Fifty-five minutes past midnight on February 3, 1943 the USS Dorchester was on its way to Greenland with more than nine hundred men on board. Captain Hans Danielsen, aware that German U-boats were in the area, had ordered the men to stay ready and keep their life jackets on, but many of them disobeyed the order because the life jackets were uncomfortable and impossible to sleep in.
Four Army chaplains were on the ship: a Methodist minister, a Jewish rabbi, a Catholic priest, and a Reformed Church pastor. All four had been Boy Scouts. All four were brand new lieutenants in the Army. All four were ready to serve their Soldiers, their country, and their God. All four were prepared to give their lives if necessary.
When the torpedo hit the ship, the lights went out. A lot of people died instantly; more died in the water. Others were injured. Men who were trapped below began to panic, looking for their life jacket, trying to find a way to the top deck so they could abandon ship.
As soon as the chaos began, the four chaplains sprang into action. They encouraged panic-stricken young men, guided Soldiers towards the upper deck and to the lifeboats, and helped them find life jackets. When there were no more life preservers to be found, they took off their own and gave them away in order to save the lives of a few more men, knowing that it certainly meant they themselves would die.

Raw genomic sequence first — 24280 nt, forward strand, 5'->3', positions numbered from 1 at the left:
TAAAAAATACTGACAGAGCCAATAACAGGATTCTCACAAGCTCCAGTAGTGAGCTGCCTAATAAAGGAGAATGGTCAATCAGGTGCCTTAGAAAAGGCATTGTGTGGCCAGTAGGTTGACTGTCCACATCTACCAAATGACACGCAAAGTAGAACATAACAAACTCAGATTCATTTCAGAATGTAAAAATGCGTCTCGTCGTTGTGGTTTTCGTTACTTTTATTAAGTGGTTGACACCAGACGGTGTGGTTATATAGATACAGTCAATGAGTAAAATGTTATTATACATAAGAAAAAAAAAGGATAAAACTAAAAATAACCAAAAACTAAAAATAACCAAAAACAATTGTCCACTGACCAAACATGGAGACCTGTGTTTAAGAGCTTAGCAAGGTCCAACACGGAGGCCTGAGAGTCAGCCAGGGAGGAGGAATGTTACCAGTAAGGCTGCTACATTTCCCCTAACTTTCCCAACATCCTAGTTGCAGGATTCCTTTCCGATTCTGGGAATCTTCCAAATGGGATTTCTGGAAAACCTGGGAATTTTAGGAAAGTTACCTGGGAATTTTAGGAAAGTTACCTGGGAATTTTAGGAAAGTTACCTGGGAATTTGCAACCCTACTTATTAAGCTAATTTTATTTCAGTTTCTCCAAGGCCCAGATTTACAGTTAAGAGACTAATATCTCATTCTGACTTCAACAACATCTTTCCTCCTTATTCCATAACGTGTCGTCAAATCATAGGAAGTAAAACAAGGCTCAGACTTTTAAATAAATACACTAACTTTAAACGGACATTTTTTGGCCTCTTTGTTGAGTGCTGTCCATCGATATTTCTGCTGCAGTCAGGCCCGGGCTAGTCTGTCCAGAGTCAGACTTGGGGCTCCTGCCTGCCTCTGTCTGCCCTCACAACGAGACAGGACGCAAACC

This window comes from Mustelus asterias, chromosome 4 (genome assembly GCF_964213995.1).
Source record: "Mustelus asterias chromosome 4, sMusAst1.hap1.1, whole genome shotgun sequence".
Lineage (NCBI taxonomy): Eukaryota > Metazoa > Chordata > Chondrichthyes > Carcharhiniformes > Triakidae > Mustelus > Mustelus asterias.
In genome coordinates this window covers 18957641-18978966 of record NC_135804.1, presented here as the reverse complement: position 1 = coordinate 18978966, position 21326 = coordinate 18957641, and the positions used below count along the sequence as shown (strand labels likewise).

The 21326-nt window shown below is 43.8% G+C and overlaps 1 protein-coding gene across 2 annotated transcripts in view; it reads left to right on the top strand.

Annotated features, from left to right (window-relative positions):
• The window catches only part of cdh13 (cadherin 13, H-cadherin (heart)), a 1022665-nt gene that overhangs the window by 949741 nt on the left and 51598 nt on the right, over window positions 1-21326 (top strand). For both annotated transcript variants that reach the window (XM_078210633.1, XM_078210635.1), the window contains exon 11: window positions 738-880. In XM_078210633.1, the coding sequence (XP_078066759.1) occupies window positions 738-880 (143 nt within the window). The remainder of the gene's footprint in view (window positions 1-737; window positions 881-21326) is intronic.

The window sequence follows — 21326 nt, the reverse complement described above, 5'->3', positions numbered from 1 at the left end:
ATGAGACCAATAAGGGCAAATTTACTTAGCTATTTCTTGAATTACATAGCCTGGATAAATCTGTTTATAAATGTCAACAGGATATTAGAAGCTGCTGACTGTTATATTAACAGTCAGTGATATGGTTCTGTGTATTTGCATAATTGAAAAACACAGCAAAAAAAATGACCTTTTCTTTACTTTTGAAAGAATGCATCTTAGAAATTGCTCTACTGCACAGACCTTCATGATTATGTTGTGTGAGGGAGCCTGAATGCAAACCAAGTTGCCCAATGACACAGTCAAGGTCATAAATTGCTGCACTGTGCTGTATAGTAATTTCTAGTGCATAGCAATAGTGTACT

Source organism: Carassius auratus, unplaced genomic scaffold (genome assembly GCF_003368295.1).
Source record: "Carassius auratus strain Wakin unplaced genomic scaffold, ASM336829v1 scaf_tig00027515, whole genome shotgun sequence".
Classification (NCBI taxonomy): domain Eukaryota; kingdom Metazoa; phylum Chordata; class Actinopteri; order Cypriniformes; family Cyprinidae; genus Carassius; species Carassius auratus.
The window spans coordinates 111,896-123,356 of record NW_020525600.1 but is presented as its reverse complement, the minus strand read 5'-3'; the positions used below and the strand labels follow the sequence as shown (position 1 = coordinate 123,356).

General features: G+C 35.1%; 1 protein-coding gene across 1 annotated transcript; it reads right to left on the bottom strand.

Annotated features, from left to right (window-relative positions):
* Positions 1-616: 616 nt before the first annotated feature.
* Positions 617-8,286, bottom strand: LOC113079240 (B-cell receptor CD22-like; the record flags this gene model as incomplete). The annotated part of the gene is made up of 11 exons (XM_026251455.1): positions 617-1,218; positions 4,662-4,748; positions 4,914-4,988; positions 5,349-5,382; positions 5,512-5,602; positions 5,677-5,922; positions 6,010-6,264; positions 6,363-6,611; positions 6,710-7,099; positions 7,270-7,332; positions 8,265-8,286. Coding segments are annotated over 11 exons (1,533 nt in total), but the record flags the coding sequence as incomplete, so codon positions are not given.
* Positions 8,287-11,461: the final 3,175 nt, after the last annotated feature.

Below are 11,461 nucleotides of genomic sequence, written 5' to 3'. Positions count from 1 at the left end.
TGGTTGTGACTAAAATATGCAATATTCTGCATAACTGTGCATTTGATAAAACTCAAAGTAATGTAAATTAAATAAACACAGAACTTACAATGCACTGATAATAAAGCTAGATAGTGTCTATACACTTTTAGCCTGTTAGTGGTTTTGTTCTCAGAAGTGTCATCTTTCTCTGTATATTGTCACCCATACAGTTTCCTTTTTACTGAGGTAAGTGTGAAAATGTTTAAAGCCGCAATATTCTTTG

Two hundred thirty men made it into the rescue boats that night. As they looked back at the sinking ship, they saw the four chaplains standing on deck, arms linked, praying and singing in Hebrew, Latin, and English.
What do you do when your ship sinks? How do you respond when your world is at its darkest and there seems to be no way of escape? Or when the future holds no promise and there seems to be no hope?
If Ecclesiastes 3:1 is true and there is an appropriate time and season for every purpose under heaven, and if different times and seasons call for different actions, then how we live, how we behave, what is appropriate, or what is best, may be more a matter of discernment than following rules. There is a time to shout and a time to whisper, a time to drop the bomb and a time to lay down the weapon, a time to wear the life jacket, and a time to give it away so another may live.
An immoral man behaves inappropriately for selfish reasons. A moral man does what is right because of legal, humanitarian, or religious obligations. A hero rejects selfishness, takes his moral obligations into account, then discerns with artistic altruism a course of action that will benefit another human being, even when that act may bring harm to himself. That’s what love does. That’s what genuine spirituality aims for. That’s what Jesus had in mind when he said, “There is no greater love than to lay down one’s life for one’s friends” (John 15:13).
Most societies pay tribute to their heroes, and the four chaplains of the Dorchester are heroes who deserve that honor. They could have lived longer, ministering for many more years, making a difference, perhaps for thousands of people. Yet, discerning the time and the season, they chose to whisper, “I love you.” They decided to take off their life jackets. “Here, take mine.” They loved the men they ministered to, knowing it certainly meant they would die, and in making that decision, they painted a magnificent work of art.